I enjoy learning about new stories and talking about books and publishing. And while I understand the drive to stand out and make sales, I don’t want a constant stream of self-promotion in my feed.
Just create a bot for that instead and focus on the people who really enjoy your content instead if you can’t part from those kinds of community follows. Try to limit it if you must.
Not to mention the fact that these kinds of tweet behaviors are actually against the rules.
That’s right, you could get in trouble with Twitter:
You can’t artificially inflate your own or others’ followers or engagement….reciprocal inflation – trading or coordinating to exchange follows or Tweet engagements (including but not limited to participation in “follow trains,” “decks,” and “Retweet for Retweet” behavior);
Misuse of Twitter Product Features
- “follow churn” – following and then unfollowing large numbers of accounts in an effort to inflate one’s own follower count;
- indiscriminate following – following and/or unfollowing a large number of unrelated accounts in a short time period, particularly by automated means; and
- duplicating another account’s followers, particularly using automation.
- aggressively or automatically engaging with Tweets to drive traffic or attention to accounts, websites, products, services, or initiatives.
- aggressively adding users to Lists or Moments.
- using a trending or popular hashtag with an intent to subvert or manipulate a conversation or to drive traffic or attention to accounts, websites, products, services, or initiatives; and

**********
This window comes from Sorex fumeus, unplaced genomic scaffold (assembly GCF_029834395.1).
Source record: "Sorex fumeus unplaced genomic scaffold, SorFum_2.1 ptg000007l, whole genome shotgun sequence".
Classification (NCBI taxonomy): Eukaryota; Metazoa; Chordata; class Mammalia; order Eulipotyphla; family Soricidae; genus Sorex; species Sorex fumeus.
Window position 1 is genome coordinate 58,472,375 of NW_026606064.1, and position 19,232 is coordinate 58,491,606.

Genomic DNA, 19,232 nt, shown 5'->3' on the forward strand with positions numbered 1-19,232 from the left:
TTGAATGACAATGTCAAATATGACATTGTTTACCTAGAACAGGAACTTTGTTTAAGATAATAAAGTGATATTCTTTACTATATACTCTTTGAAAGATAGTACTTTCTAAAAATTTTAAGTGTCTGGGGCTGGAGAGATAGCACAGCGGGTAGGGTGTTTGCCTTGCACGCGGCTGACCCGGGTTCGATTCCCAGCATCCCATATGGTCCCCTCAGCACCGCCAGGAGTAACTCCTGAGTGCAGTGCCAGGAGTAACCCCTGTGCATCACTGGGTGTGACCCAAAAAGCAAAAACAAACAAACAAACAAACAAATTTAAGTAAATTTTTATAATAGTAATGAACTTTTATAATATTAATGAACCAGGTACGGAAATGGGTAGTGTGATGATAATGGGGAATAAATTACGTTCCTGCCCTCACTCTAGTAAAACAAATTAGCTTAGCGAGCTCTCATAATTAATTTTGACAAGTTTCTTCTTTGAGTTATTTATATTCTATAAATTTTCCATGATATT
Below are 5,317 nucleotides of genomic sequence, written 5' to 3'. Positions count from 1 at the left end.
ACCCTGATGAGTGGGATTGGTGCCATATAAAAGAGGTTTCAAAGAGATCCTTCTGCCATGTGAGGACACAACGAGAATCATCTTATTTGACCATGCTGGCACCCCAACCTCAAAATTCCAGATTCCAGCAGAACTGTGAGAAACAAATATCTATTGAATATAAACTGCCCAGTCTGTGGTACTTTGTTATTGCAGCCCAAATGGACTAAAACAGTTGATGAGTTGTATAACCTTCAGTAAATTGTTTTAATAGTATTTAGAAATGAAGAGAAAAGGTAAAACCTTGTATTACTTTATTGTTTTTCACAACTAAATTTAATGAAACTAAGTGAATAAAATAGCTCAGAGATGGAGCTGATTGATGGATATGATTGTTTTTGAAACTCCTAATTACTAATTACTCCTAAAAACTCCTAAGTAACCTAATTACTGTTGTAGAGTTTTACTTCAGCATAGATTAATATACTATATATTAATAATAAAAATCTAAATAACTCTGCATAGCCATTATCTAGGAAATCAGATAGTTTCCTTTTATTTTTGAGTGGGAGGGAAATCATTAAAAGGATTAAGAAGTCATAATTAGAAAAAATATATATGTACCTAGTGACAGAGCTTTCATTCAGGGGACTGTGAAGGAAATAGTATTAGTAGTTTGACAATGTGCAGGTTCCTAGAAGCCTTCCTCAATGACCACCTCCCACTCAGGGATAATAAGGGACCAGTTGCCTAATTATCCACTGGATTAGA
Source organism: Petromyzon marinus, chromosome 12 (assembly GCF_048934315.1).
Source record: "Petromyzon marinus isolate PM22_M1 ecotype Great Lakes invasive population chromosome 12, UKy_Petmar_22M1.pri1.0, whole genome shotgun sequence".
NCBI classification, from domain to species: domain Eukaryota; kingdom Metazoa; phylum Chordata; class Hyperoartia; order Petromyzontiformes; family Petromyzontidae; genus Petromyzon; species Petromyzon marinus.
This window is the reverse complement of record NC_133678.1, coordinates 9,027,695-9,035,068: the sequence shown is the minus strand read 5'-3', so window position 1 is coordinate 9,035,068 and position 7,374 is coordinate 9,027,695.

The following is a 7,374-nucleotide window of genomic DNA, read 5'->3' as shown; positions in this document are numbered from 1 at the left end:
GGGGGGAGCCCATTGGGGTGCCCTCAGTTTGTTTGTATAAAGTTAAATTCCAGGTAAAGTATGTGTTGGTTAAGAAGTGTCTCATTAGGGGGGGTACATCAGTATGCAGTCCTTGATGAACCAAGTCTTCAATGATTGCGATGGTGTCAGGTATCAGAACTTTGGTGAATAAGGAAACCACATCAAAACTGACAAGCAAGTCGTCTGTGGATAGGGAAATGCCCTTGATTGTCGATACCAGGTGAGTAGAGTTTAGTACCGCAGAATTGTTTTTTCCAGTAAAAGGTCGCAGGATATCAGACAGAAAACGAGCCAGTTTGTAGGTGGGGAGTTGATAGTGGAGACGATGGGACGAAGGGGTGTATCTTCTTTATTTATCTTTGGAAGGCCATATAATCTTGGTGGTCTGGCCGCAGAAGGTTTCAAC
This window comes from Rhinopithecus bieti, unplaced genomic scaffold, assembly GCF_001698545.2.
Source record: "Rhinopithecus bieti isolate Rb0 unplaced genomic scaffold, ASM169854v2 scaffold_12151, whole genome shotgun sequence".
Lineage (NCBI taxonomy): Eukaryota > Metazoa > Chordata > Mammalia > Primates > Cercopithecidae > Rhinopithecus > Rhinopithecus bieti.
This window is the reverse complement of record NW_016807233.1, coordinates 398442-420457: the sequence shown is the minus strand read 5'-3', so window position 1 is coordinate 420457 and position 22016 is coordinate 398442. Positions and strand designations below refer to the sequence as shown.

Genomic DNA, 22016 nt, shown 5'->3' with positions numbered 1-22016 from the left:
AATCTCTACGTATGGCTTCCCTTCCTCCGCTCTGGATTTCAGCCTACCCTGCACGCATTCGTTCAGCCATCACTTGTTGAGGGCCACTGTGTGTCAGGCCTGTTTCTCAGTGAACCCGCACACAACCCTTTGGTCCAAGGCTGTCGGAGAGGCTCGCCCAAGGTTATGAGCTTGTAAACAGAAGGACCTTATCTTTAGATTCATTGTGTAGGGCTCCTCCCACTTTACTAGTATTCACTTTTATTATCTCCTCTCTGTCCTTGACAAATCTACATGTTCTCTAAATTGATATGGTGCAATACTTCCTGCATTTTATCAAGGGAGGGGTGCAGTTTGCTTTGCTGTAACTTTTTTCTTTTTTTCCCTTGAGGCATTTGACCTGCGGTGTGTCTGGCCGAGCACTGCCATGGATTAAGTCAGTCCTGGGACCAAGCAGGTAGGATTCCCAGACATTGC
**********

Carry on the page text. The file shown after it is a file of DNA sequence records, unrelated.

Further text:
- Tweeting with excessive, unrelated hashtags in a single Tweet or across multiple Tweets.
I believe Twitter wouldn’t ban a bunch of writers over it, but I could see them cracking down on it and starting to aggressively shadowban users to continue to do it a lot.
If you read Ahmed’s thread a lot of writers complain about the lack of community engagement within the writer community. And while I do think the majority of people complaining on his thread are there to complain, I do think they have valid points.
I’ve only been back on Writer Twitter for a couple of weeks and it’s a problem I’ve already recognized. For newbies absolutely new to the community, I could see this to be a very confusing problem to have.
Perhaps instead of focusing on artificially pushing up our follower counts, we instead focus on real engagement. If we want to promote, promote to your reader base. If you want to interact with the writing community, focus on writing and reading.
The biggest advice I can give to people (having a certificate in digital marketing) is if you want value out of the community, you must give value first. Find ways to be an asset to the community and the engagement, likes, and follows will come with it.
That’s one of the core tenets of digital marketing, you must give to receive. A lot of writers are especially struggling during this time as the world around us turns into a sci-fi novel.
So look for ways you can give back to the community.
- Share other books
- Ask questions about their writing
- Share quotes from your book
- Participate or start a Chat
- Buy a book from an indie bookstore
- Buy books directly from authors
- Buy books from Amazon or Barnes and Noble if you must
- Host a virtual book club
- Host a virtual workshop
- Offer to give edits
- Offer to beta read
- Interact with writers in other places online
- Share swag related to your book
- Share extra content related to your book
- Offer temporary discounts to those struggling but who could use a book
And finally, WRITE YOUR BOOK.